• 374. RIA + SOA
  • 375. full decoupling of the rich client from its services
  • 376. they share only one thing
  • 377. a lightweight message contract (aren’t they services?)
  • 378. (need a picture?)
  • 379. Rich Client Service r:login.request {‘username’:’joe’, ‘password’:’****’} r:login.response {‘success’:true}
  • 380. Contract = message name
  • 381. login.request and login.response
  • 382. plus input and output data
  • 383. (that’s it!)
  • 384. if the contract is message-based
  • 385. why does the service programming language matter?
  • 386. good question.
  • 387. (it doesn’t)
  • 388. with a message-based contract you can create services in any programming language!
  • 389. we call these SOA Integration Points
  • 390. and we have them for Java, Ruby, PHP, .NET, Python and Perl
  • 391. how does that work?
  • 392. let’s look at Java
  • 393. take a plain Java object (POJO)
  • 394. and add a single annotation
  • 395. @Service(request = ”my.request&quot;, response = ”my.response&quot;)
  • 396. to a Java method – like so:
  • 397. package org.appcelerator.service; import org.appcelerator.annotation.Service; import org.appcelerator.messaging.Message; public class MyService { @Service(request = ”my.request&quot;, response = ”my.response&quot;) protected void myRequest(Message request, Message response) throws Exception { // service logic here } }
  • 398. (that’s it!) really….
  • 399. each SOA Integration Point
  • 400.
    • service routing
  • 401.
    • data marshalling
  • 402. (what does that mean?)
  • 403. it means you can place a native object or array of objects into the response
  • 404. and we’ll take care of the rest.
  • 405. the result is:
  • 406. you focus on what you do best: BUILD APPLICATIONS!
  • 407. instead of playing the role of platform vendor
  • 408. that’s our job!
  • 409.  
  • 410. we are the RIA + SOA company
  • 411. RIA + SOA – that’s good but what about prototyping?
  • 412. (glad you asked)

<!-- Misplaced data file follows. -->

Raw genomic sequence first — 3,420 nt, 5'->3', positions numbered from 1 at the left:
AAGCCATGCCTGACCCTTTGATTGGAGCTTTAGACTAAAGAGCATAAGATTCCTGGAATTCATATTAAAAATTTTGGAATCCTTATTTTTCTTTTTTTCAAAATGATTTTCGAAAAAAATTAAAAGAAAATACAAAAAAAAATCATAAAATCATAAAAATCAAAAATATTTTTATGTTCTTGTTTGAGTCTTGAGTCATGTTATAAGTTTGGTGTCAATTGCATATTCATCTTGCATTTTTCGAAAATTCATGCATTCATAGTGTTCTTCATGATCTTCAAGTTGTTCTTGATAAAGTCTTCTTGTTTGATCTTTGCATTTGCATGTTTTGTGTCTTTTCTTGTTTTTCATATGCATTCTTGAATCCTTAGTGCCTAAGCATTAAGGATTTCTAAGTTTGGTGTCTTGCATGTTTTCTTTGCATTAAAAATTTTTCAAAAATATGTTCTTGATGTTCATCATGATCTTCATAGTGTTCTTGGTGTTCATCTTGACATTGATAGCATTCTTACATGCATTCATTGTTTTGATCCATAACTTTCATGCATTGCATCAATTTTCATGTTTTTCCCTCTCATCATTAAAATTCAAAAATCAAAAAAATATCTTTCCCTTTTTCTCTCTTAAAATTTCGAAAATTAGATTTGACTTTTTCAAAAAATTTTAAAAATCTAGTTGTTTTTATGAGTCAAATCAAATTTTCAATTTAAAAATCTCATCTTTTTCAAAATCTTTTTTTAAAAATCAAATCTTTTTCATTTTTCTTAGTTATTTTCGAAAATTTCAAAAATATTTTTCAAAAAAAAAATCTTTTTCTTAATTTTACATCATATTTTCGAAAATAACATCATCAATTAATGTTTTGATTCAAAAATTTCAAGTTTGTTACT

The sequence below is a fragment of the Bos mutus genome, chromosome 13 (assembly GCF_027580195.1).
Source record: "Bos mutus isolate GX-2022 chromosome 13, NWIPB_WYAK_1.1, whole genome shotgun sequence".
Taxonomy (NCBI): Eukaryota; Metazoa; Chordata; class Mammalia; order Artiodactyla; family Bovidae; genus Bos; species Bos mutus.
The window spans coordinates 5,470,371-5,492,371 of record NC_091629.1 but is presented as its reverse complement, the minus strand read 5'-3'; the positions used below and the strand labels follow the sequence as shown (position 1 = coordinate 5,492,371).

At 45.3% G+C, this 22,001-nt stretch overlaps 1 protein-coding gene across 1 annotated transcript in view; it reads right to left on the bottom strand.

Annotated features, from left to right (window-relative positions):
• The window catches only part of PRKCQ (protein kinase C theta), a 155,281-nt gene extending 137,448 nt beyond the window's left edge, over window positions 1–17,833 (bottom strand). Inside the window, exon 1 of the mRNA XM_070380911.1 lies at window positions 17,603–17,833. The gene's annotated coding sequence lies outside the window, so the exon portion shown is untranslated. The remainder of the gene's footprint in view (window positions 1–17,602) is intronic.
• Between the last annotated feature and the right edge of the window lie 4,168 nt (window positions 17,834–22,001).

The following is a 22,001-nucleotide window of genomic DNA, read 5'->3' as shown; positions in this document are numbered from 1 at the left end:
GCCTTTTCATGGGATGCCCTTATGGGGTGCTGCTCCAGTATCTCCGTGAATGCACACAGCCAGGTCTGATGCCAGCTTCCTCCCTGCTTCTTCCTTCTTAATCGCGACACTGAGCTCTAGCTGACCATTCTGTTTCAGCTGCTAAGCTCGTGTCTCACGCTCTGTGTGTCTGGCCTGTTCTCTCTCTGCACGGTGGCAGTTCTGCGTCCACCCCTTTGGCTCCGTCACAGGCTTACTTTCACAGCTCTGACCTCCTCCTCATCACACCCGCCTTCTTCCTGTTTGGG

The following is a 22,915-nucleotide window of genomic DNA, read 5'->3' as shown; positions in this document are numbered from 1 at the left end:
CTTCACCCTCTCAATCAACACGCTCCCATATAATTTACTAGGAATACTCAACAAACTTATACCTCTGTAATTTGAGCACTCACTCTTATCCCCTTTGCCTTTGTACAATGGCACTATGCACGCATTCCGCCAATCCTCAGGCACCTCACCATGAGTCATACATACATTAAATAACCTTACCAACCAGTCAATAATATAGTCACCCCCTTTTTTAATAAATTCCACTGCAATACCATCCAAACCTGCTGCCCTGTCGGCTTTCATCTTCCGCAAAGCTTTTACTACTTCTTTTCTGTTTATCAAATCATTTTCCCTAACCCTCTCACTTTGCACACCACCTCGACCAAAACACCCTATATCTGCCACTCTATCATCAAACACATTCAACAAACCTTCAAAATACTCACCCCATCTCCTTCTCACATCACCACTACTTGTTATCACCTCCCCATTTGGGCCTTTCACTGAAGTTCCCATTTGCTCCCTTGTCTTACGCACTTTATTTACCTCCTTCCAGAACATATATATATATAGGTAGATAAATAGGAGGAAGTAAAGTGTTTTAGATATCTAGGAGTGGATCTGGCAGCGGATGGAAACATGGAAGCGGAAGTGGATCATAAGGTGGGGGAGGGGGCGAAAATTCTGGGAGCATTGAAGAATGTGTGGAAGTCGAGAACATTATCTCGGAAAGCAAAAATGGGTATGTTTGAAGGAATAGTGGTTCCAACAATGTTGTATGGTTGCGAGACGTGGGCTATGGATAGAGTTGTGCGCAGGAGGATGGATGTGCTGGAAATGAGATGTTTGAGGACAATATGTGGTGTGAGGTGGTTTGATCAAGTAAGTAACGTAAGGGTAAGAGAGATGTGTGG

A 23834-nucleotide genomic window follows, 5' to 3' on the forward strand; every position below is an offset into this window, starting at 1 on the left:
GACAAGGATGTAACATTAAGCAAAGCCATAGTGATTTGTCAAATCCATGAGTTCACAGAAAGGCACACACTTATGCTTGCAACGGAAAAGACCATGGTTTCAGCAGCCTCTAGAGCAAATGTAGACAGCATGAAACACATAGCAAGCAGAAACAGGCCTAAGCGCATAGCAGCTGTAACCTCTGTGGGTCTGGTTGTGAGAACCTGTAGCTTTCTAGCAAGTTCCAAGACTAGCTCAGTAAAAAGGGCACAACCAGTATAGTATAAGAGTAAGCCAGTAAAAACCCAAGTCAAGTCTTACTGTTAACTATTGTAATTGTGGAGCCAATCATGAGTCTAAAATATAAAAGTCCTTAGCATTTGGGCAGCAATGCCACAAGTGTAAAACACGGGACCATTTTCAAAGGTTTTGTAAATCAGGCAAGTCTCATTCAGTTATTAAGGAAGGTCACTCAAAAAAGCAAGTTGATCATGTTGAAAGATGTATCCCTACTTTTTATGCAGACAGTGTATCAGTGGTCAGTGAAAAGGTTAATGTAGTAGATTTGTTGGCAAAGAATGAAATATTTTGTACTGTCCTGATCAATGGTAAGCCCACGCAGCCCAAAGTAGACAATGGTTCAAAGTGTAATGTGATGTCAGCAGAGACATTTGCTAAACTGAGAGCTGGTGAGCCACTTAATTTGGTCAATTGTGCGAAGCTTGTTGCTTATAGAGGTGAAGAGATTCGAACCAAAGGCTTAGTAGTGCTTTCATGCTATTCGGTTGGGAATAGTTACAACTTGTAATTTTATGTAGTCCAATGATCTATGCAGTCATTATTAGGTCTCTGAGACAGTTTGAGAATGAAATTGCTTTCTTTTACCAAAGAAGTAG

• 413. remember our message-based contract?
  • 414. it enables location independence for services
  • 415. meaning mock services can reside in the RIA
  • 416. meaning you can build fully functional RIA prototypes
  • 417. without a single line of service code (or even web server)
  • 418. with 100% reusability!
  • 419. we call them Interactive Use Cases
  • 420. build your application while you build your requirements
  • 421. no more server-focused development
  • 422. no more 100-page requirements documents (that never matches the end application)
  • 423. it’s technology-enabled Agile development
  • 424.
    • quick iterations
  • 425.
    • fully functional (at every point)
  • 426.
    • makes it easy to gather feedback from key stakeholders
  • 427. product managers
  • 428. service developers
  • 429. documentation team
  • 430. QA
  • 431. sales team
  • 432. and even customers
  • 433. after incorporating feedback
  • 434. you have two key deliverables:
  • 435.
    • fully functional RIA prototype (100% reusable)
  • 436. 2. fully defined message contracts
  • 437. (makes service development and integration a snap)
  • 438.  
  • 439. fully integrated RIA+SOA platform
  • 440. an entirely new and better way to build the next generation of web applications
  • 441. help us build the best RIA+SOA open source developer community www.appcelerator.org
  • 442.